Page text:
Czech president swallows bitter pill
There was no fanfare, no announcement beforehand. The euro-sceptic Czech president just went ahead and signed a treaty he dislikes intensely. Some had hoped he would hold out longer but his options had gone. He had won a concession to opt out from the charter of fundamental rights but in exchange he had agreed to sign. The last legal hurdle was overcome this morning when the Czech constitutional court ruled the treaty did not violate the Czech constitution.
So ends an eight-year journey. The treaty started life as a constitution but it was rejected by the French and Dutch. It was re-born as a treaty although it was largely the same document. It had been shorn of some references that implied Europe was growing closer to being a federal state.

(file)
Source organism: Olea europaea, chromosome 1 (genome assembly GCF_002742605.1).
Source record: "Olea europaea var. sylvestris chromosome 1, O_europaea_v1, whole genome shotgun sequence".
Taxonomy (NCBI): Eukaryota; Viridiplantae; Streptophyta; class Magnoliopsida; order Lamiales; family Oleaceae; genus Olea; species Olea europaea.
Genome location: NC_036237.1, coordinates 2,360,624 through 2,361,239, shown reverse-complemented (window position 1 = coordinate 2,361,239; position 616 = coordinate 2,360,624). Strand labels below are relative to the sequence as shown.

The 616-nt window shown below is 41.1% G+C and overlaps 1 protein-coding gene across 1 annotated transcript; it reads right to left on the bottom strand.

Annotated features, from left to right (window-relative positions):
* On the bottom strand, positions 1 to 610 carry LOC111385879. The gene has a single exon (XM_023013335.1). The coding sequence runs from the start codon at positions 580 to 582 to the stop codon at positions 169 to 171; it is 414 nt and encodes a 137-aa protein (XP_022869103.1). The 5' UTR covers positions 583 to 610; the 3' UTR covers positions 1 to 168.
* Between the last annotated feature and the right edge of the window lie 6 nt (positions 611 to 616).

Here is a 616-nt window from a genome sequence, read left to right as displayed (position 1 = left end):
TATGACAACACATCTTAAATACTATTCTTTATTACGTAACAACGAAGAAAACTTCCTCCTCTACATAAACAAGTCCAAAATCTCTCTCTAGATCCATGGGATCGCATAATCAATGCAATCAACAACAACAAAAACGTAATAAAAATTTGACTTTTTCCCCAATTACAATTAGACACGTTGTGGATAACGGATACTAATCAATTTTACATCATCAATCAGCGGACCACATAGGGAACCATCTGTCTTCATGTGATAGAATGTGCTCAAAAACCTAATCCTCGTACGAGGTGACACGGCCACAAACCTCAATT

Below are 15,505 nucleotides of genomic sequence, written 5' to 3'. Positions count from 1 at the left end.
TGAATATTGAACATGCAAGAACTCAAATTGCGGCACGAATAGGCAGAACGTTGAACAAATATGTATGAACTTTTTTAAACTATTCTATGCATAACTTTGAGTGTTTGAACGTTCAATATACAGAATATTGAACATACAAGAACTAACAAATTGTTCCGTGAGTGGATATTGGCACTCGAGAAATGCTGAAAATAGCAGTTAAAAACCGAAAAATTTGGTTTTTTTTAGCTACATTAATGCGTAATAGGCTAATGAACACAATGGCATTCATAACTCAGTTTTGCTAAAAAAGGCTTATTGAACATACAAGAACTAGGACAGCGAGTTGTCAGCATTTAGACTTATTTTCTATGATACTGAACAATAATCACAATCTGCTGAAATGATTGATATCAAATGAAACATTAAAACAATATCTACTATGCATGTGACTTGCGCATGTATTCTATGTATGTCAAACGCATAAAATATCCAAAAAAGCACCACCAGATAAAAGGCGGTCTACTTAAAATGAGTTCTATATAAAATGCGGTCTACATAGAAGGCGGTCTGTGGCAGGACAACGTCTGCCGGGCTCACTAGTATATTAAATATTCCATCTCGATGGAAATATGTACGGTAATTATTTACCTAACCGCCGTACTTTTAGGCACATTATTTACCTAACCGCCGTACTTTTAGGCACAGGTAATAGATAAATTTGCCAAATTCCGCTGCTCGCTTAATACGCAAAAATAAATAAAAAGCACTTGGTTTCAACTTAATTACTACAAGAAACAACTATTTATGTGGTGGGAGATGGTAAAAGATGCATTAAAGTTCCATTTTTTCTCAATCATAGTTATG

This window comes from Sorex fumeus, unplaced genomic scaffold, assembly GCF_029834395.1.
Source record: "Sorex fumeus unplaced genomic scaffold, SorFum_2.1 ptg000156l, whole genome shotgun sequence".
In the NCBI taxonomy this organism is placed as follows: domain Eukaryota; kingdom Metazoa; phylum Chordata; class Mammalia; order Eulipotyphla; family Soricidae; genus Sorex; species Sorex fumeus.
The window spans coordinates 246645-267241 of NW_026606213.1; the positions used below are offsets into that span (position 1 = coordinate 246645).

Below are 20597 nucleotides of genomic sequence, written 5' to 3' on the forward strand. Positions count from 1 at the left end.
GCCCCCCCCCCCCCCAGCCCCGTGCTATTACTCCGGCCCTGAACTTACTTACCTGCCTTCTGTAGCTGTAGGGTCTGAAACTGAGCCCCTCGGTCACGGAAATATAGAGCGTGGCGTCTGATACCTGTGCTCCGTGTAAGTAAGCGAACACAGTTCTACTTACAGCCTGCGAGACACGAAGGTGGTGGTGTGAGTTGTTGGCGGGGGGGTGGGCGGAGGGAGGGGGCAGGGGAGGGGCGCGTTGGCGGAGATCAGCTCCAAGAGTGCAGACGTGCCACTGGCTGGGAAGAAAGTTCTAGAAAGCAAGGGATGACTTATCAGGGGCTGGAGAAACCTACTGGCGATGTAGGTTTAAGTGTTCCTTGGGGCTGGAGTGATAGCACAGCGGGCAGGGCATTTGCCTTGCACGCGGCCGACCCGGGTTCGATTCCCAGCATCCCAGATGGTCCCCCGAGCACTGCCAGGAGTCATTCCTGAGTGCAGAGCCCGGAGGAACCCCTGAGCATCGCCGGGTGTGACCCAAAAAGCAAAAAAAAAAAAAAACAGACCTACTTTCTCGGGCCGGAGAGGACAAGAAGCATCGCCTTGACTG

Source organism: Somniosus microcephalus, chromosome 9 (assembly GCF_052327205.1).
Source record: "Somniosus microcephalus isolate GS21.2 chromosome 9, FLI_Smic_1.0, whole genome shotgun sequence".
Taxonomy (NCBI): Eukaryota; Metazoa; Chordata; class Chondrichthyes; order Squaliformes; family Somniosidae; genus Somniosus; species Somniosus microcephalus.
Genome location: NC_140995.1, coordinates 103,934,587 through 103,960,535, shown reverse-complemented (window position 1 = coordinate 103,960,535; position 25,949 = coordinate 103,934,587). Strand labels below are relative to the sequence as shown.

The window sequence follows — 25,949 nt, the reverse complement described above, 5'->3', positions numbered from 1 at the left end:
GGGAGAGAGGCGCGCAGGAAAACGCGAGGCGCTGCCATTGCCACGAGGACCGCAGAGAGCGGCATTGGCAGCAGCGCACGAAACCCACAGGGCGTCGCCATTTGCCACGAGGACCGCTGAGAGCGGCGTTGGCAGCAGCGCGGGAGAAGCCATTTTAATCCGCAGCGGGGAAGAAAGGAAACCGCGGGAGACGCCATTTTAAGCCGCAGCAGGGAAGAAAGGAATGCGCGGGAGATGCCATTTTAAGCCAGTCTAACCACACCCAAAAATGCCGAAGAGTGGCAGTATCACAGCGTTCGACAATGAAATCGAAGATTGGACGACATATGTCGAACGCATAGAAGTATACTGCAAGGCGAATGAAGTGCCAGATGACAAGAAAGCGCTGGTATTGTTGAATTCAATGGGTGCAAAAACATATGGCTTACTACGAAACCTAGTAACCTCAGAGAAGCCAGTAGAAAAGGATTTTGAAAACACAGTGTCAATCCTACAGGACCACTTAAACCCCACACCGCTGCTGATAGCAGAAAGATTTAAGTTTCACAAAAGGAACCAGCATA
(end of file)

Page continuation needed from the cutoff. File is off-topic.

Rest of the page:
The British goverment, who promised the people a vote, changed its mind. The treaty was described as a technical change that did not require a referendum. All the indications were that the British people wanted their say and most likely would have rejected the treaty.
The Irish were the last to vote a few weeks ago. They had earlier voted 'no' but fears about the economy persuaded them to change their minds.
Events will now move fast. There will be an emergency summit possibly next week to chose a President of the European Council and a High Representative for foreign affairs.
With the treaty signed Tony Blair will have to decide whether he is a candidate for President and whether he'll lobby Angela Merkel and Nicolas Sarkozy, the power brokers.
If he fails then speculation will re-surface that the current British foreign secretary David Miliband may get the foreign affairs post.
Britain's opposition Tories will now have to say whether they are committed to a referendum now the treaty has been signed. All the signs are that they'll back away from a vote but try and re-negotiate, to claim some powers back from Brussels